Authorities Search for Witness in Alabama Clinic Bombing
Authorities are searching for Eric Robert Rudolph, a witness whose gray Nissan truck was spotted leaving the Birmingham abortion clinic bombing scene last Thursday. The bomb, made of nails and gunpowder, killed Robert Sanderson, a clinic security officer, and seriously injured Emily Lyons, a nurse and counselor who suffered extensive injuries to her legs, abdomen and face, including the loss of an eye and severe damage to her second eye. It is unclear whether she will see again.
Professor of sociology Dallas Blanchard commented, "the voice of violence in the abortion movement is increasing." In the past, Alabama abortion clinics have been broken into and destroyed, and set on fire.
Workers and volunteers at the nearby Summit Clinic in Birmingham are refusing to surrender to anti-abortion violence; a sign reading ``This clinic stays open,'' sits in its window. Lisa Santer, a new volunteer who helps escort patients inside of the clinic, said she offered her services because she was outraged by the bombing. "I think allowing a bombing to frighten us is not a fitting tribute to a person who gives their life or a part of their body," Santer said.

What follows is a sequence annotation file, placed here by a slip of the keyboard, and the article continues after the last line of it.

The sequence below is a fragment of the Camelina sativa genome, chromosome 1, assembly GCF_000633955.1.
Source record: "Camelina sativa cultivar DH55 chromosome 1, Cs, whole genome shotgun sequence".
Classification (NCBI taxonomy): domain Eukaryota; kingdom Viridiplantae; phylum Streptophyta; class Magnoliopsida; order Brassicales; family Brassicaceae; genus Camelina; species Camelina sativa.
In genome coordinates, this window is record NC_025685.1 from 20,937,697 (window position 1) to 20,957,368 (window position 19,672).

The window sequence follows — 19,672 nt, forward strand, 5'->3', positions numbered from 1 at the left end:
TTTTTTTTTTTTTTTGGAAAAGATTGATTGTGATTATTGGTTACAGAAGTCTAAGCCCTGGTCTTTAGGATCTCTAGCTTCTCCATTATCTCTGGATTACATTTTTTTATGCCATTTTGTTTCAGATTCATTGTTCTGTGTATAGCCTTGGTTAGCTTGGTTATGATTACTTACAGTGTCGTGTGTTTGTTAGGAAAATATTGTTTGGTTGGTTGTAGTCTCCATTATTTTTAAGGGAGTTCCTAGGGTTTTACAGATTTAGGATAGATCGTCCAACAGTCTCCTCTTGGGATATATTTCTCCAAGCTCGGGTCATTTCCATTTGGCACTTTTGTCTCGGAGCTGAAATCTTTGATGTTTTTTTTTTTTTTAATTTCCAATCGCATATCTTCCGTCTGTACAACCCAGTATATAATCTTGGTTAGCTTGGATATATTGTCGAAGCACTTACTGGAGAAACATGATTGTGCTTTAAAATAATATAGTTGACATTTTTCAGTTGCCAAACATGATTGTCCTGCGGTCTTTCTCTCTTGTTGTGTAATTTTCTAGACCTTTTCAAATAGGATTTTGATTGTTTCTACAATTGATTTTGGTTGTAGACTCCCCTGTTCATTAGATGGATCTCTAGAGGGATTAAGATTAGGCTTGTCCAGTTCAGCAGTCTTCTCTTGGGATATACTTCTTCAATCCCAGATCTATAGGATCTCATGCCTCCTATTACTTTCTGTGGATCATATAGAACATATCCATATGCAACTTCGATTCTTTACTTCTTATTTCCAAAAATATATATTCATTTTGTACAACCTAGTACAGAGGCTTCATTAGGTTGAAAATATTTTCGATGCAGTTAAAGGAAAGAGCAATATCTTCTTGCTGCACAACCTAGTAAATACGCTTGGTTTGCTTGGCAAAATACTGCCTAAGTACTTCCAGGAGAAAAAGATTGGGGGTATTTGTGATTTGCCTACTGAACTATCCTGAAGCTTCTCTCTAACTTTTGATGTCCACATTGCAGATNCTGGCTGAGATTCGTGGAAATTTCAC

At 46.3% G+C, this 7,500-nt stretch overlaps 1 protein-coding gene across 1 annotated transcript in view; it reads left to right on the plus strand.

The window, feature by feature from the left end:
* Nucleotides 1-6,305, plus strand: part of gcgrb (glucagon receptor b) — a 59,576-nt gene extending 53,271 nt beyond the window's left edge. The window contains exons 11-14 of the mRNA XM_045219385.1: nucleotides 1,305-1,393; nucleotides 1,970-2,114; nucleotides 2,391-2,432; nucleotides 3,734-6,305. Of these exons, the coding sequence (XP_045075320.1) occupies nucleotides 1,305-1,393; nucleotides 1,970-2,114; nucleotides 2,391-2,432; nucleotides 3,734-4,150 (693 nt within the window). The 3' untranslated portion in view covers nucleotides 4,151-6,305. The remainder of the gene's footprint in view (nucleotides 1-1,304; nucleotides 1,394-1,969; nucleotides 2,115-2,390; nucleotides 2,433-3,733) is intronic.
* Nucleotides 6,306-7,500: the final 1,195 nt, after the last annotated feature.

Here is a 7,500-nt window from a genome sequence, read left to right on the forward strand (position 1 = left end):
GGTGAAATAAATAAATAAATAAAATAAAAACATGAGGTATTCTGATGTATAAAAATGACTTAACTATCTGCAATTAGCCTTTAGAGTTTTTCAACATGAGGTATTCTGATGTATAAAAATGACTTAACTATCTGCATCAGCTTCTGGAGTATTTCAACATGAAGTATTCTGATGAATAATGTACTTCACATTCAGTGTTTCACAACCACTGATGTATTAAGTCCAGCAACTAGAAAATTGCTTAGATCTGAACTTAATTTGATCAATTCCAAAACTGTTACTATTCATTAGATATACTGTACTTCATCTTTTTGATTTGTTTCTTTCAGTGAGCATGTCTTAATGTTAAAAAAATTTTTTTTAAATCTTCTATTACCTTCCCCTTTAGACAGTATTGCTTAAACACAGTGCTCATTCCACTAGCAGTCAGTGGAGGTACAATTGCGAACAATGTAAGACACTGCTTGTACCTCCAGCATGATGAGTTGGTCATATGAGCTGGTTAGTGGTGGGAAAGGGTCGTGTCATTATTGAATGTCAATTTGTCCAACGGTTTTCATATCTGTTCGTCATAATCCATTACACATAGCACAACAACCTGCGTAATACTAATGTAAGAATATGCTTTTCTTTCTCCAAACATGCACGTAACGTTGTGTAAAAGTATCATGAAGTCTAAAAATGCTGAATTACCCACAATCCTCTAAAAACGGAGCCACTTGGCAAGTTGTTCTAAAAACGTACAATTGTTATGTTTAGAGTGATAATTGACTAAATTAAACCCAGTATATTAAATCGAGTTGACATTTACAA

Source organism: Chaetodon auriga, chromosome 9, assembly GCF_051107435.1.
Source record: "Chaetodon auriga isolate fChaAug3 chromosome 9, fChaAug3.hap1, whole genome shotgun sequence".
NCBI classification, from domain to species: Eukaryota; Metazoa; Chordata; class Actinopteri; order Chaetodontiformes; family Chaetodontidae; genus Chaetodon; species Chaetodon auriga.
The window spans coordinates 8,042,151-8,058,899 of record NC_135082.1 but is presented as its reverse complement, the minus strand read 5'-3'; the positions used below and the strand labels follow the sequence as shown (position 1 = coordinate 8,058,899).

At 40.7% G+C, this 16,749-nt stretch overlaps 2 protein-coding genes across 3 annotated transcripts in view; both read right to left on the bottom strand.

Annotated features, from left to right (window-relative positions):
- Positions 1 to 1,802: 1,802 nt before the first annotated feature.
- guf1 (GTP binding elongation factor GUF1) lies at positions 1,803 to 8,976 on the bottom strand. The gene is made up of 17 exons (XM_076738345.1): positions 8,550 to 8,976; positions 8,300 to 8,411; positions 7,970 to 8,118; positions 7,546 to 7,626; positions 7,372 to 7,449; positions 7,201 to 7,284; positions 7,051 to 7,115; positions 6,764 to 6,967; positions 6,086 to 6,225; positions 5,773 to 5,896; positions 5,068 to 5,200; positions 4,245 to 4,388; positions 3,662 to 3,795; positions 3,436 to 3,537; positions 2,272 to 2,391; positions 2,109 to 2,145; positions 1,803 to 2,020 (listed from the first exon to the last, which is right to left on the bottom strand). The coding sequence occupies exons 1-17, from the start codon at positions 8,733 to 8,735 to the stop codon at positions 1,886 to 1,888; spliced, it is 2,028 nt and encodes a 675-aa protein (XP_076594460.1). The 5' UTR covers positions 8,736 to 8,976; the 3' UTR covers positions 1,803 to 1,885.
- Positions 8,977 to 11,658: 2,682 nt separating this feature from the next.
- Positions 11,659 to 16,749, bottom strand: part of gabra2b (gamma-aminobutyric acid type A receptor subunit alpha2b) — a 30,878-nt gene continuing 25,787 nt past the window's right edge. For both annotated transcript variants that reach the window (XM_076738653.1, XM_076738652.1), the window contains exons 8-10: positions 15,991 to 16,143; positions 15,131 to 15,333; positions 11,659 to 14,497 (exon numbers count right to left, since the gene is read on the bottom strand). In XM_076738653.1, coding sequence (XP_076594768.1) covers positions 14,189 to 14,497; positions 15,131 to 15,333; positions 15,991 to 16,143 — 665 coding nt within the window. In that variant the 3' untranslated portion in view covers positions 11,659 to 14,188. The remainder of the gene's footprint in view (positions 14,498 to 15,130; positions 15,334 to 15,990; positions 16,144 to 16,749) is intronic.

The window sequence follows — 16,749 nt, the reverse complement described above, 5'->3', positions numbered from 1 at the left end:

Feminist News Stories on Abortion
Media Resources: Nando Net - February 2 and AP - January 31, 1998
12/9/2013 Mixed Results for Afghanistan's Anti-Violence Against Women Law - The United Nations Assistance Mission in Afghanistan (UNAMA) and the Office of the UN High Commissioner for Human Rights (OHCHR) released their annual report on violence against women in Afghanistan yesterday, revealing mixed results of the country's Elimination of Violence against Women Law.
"A Way to Go: An Update on Implementation of the Law on the Elimination of Violence against Women in Afghanistan [PDF]," found that there was a 28 percent increase in reports of violence against women from 2012 to 2013 , but only 17 percent of those were prosecuted under EVAW - a small 2 percent increase from last year.
The law, which was issued by the executive decree of President Hamid Karzai in 2009, criminalizes 22 acts of violence against women and specifies punishment for perpetrators. . . .